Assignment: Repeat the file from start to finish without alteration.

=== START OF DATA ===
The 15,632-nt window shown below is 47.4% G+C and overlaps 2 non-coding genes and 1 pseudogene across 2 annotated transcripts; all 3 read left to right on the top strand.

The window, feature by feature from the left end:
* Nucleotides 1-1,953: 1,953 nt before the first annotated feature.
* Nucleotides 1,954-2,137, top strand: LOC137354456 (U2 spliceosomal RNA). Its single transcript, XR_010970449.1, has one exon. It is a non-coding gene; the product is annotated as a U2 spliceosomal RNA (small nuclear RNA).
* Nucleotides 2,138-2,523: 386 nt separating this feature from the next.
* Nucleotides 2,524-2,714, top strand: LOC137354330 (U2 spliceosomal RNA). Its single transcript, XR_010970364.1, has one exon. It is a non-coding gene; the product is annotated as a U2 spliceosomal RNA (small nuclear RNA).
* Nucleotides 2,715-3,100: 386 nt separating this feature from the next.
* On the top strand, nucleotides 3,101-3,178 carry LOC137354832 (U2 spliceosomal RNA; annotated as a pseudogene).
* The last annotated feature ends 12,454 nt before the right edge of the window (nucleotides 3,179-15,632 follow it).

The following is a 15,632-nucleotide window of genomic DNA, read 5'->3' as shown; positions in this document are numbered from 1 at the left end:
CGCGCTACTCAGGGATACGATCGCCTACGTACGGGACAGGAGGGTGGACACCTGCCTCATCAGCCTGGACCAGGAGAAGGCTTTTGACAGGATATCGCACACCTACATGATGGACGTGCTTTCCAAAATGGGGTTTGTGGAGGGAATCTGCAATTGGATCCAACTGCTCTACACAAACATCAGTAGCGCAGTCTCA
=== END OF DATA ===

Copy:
The 15,632-nt window shown below is 47.4% G+C and overlaps 2 non-coding genes and 1 pseudogene across 2 annotated transcripts; all 3 read left to right on the top strand.

The window, feature by feature from the left end:
* Nucleotides 1-1,953: 1,953 nt before the first annotated feature.
* Nucleotides 1,954-2,137, top strand: LOC137354456 (U2 spliceosomal RNA). Its single transcript, XR_010970449.1, has one exon. It is a non-coding gene; the product is annotated as a U2 spliceosomal RNA (small nuclear RNA).
* Nucleotides 2,138-2,523: 386 nt separating this feature from the next.
* Nucleotides 2,524-2,714, top strand: LOC137354330 (U2 spliceosomal RNA). Its single transcript, XR_010970364.1, has one exon. It is a non-coding gene; the product is annotated as a U2 spliceosomal RNA (small nuclear RNA).
* Nucleotides 2,715-3,100: 386 nt separating this feature from the next.
* On the top strand, nucleotides 3,101-3,178 carry LOC137354832 (U2 spliceosomal RNA; annotated as a pseudogene).
* The last annotated feature ends 12,454 nt before the right edge of the window (nucleotides 3,179-15,632 follow it).

The following is a 15,632-nucleotide window of genomic DNA, read 5'->3' as shown; positions in this document are numbered from 1 at the left end:
CGCGCTACTCAGGGATACGATCGCCTACGTACGGGACAGGAGGGTGGACACCTGCCTCATCAGCCTGGACCAGGAGAAGGCTTTTGACAGGATATCGCACACCTACATGATGGACGTGCTTTCCAAAATGGGGTTTGTGGAGGGAATCTGCAATTGGATCCAACTGCTCTACACAAACATCAGTAGCGCAGTCTCA